cripster wrote:Hello, and thanks for this forum! This question concerns QBX 7.1 and the LINE INPUT # statement. Quite simply, is there a size limit on the file QBX is trying to input from? I am trying to access a text file and as soon as the file is opened an ILLEGAL FUNCTION CALL error occurs. I played around with the size of the sourcefile and QBX will only run if the source file size is less than 32767 bytes......
I'm referring to QuickBasic, which should be the same as for QBX.
The ILLEGAL FUNCTION CALL is not an error directly related to the LINE INPUT # statement, it refers to the fact that no string in QB can be greater than 32767 bytes in length, period.
Wow, what kind of a file do you have? LINE INPUT # is for reading records from a sequential file. Do you have a sequential file with records greater that 32767 bytes? I really doubt it.
Note that for QB, sequential files have records terminated by a carriage return and line feed (CRLF).
Perhaps you're trying to read some other kind of file, like a .EXE file or other binary type file. Since these types of files are not organized by records terminated by a CRLF, it is very likely that you will try to input more than 32767 bytes without encountering a CRLF.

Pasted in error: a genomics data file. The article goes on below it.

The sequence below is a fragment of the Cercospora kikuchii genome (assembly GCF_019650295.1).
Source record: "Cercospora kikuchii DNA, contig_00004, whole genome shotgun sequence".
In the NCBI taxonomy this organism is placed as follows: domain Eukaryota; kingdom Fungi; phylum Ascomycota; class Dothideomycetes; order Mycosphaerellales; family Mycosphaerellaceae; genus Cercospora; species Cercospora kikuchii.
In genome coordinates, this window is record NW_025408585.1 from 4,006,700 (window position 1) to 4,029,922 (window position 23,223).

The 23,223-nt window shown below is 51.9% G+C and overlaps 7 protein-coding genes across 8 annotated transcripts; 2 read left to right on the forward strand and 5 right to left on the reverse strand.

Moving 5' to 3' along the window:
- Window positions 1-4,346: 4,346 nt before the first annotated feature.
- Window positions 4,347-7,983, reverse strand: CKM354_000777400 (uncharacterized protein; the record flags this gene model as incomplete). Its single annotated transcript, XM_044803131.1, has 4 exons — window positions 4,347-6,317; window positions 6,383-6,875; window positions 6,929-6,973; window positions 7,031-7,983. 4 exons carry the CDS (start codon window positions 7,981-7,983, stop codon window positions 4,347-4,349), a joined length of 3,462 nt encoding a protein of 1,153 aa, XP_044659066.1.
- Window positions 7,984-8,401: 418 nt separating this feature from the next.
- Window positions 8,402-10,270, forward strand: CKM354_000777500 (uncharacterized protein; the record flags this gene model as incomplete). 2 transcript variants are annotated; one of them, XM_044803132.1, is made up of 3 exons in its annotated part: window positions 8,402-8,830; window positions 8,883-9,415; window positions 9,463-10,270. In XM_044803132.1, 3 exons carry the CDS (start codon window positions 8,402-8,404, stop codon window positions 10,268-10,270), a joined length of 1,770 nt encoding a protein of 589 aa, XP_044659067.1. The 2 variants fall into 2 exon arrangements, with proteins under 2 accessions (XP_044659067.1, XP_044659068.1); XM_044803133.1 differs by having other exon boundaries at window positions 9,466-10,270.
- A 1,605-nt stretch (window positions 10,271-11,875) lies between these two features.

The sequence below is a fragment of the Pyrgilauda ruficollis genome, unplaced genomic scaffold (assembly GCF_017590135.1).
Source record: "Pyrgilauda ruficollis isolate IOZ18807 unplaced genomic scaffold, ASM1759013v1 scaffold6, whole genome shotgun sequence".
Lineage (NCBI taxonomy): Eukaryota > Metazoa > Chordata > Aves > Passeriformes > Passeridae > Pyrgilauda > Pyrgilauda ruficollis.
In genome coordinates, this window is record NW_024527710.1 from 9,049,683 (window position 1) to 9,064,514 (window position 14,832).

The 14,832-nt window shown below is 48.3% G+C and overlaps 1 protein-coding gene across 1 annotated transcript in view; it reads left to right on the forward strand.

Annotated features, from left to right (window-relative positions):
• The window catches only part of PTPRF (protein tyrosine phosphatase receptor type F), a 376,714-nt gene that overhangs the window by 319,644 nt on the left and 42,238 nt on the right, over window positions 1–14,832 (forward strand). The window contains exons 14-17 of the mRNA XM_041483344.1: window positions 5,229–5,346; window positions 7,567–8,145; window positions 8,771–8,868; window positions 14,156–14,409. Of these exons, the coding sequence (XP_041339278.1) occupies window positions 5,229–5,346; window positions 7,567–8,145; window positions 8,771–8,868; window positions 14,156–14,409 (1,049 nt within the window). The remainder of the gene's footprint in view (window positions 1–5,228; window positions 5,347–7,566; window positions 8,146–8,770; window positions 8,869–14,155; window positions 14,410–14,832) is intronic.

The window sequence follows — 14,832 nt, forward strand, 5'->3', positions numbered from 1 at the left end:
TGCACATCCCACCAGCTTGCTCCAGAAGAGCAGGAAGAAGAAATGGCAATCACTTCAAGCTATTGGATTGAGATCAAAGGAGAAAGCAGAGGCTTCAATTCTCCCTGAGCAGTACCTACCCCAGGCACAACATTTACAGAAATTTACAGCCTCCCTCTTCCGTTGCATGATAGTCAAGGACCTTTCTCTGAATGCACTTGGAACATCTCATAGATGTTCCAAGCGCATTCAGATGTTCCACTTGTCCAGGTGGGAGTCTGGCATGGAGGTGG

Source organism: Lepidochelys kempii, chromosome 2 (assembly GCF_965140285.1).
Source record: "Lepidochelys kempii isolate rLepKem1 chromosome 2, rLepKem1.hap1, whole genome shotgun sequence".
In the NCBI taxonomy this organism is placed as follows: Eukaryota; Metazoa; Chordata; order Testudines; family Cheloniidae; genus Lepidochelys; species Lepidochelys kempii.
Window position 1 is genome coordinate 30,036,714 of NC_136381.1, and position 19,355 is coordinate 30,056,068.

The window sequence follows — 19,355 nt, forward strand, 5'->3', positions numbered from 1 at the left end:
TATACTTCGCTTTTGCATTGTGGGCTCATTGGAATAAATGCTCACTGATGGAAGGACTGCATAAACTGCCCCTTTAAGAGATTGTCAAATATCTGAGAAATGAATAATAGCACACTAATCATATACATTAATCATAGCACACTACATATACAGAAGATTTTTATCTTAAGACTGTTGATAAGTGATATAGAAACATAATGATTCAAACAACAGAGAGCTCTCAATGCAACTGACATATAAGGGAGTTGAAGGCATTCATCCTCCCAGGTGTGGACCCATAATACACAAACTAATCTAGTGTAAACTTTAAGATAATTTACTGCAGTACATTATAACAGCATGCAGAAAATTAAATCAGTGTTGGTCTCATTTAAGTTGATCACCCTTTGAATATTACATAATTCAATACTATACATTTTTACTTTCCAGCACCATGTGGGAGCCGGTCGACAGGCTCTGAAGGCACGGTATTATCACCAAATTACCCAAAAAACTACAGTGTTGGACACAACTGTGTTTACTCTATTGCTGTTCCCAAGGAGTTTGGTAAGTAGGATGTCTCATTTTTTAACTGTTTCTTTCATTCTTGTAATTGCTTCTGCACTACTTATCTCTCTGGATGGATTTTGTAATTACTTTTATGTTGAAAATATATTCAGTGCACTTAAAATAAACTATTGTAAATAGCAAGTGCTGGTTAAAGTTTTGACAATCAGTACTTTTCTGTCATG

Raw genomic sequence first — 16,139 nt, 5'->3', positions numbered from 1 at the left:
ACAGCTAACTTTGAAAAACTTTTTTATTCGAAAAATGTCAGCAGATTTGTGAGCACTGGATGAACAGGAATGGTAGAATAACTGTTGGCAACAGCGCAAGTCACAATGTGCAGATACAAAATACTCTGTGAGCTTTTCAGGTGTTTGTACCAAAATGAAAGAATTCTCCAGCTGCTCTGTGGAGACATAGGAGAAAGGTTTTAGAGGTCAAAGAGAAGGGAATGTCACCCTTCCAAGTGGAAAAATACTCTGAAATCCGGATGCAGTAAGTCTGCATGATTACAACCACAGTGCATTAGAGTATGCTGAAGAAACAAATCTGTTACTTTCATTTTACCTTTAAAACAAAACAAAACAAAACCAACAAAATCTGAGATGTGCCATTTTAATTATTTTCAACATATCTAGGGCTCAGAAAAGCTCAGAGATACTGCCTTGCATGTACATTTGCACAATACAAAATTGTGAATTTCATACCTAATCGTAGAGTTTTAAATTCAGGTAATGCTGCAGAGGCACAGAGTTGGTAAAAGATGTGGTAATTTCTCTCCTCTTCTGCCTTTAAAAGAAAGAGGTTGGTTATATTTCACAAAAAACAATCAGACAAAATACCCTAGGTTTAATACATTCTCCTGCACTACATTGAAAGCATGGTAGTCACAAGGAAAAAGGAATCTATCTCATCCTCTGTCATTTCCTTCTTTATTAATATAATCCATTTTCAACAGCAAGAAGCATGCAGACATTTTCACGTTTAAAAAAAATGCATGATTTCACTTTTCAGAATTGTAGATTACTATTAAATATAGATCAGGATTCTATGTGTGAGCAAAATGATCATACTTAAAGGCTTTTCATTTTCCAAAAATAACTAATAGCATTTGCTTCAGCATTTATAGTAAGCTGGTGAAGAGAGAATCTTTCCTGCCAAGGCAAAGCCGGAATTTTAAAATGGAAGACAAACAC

Or maybe you're trying to read a text file created by a UNIX based program. These can end in CR only, LF only and other combinations.
1) If the file has records ending in CRLF but are longer than 32767, then you might try to use a text editor to cut down the size of the records before using the file in your program.
2) If the file is any binary type file, then you must open the file for binary and read it in chunks using the GET statement.
3) If the file comes from UNIX, or something similar, with records terminiated by other than CRLF only, then you need to find a text editor or utility that will read the file and write it back out with records terminated by CRLF only.
You could also read this UNIX type file as binary in chunks, and have your
program figure out where each record ends. This can get tedious.
Why don't you tell us where this file comes from, what type of system, what type of records it contains, are the records fixed or variable in length, are they ASCII characters or are they binary, etc.
If you're not really sure what's on this file, I suggest browsing the file with a hex editor. If you don't have one, you should try to get one.